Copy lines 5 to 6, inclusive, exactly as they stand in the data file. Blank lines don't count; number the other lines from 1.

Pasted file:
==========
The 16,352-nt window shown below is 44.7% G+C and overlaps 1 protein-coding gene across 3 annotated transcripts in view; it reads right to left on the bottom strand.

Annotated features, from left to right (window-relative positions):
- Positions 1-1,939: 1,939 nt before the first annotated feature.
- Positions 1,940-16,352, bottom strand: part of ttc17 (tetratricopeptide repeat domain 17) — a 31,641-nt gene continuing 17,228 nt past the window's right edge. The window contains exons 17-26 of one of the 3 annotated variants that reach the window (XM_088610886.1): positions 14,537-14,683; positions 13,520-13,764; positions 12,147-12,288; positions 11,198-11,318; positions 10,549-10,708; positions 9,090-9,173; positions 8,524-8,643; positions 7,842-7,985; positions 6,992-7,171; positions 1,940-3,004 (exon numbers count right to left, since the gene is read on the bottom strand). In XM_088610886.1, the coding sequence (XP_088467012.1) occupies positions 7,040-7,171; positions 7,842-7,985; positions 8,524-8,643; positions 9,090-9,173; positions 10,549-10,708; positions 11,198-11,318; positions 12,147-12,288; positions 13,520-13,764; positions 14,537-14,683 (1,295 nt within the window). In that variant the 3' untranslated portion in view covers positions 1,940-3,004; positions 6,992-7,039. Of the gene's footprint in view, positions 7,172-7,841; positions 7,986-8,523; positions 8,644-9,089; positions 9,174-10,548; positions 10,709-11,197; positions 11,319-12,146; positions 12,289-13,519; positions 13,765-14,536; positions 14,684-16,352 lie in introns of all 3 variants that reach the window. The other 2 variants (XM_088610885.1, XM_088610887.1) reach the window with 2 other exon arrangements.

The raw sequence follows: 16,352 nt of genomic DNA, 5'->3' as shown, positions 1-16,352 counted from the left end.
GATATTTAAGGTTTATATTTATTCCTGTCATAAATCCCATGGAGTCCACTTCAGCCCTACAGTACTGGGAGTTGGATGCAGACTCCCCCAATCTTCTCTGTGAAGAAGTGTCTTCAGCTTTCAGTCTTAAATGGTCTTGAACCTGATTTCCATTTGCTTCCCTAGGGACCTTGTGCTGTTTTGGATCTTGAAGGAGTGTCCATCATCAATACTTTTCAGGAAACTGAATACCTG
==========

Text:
The raw sequence follows: 16,352 nt of genomic DNA, 5'->3' as shown, positions 1-16,352 counted from the left end.
GATATTTAAGGTTTATATTTATTCCTGTCATAAATCCCATGGAGTCCACTTCAGCCCTACAGTACTGGGAGTTGGATGCAGACTCCCCCAATCTTCTCTGTGAAGAAGTGTCTTCAGCTTTCAGTCTTAAATGGTCTTGAACCTGATTTCCATTTGCTTCCCTAGGGACCTTGTGCTGTTTTGGATCTTGAAGGAGTGTCCATCATCAATACTTTTCAGGAAACTGAATACCTG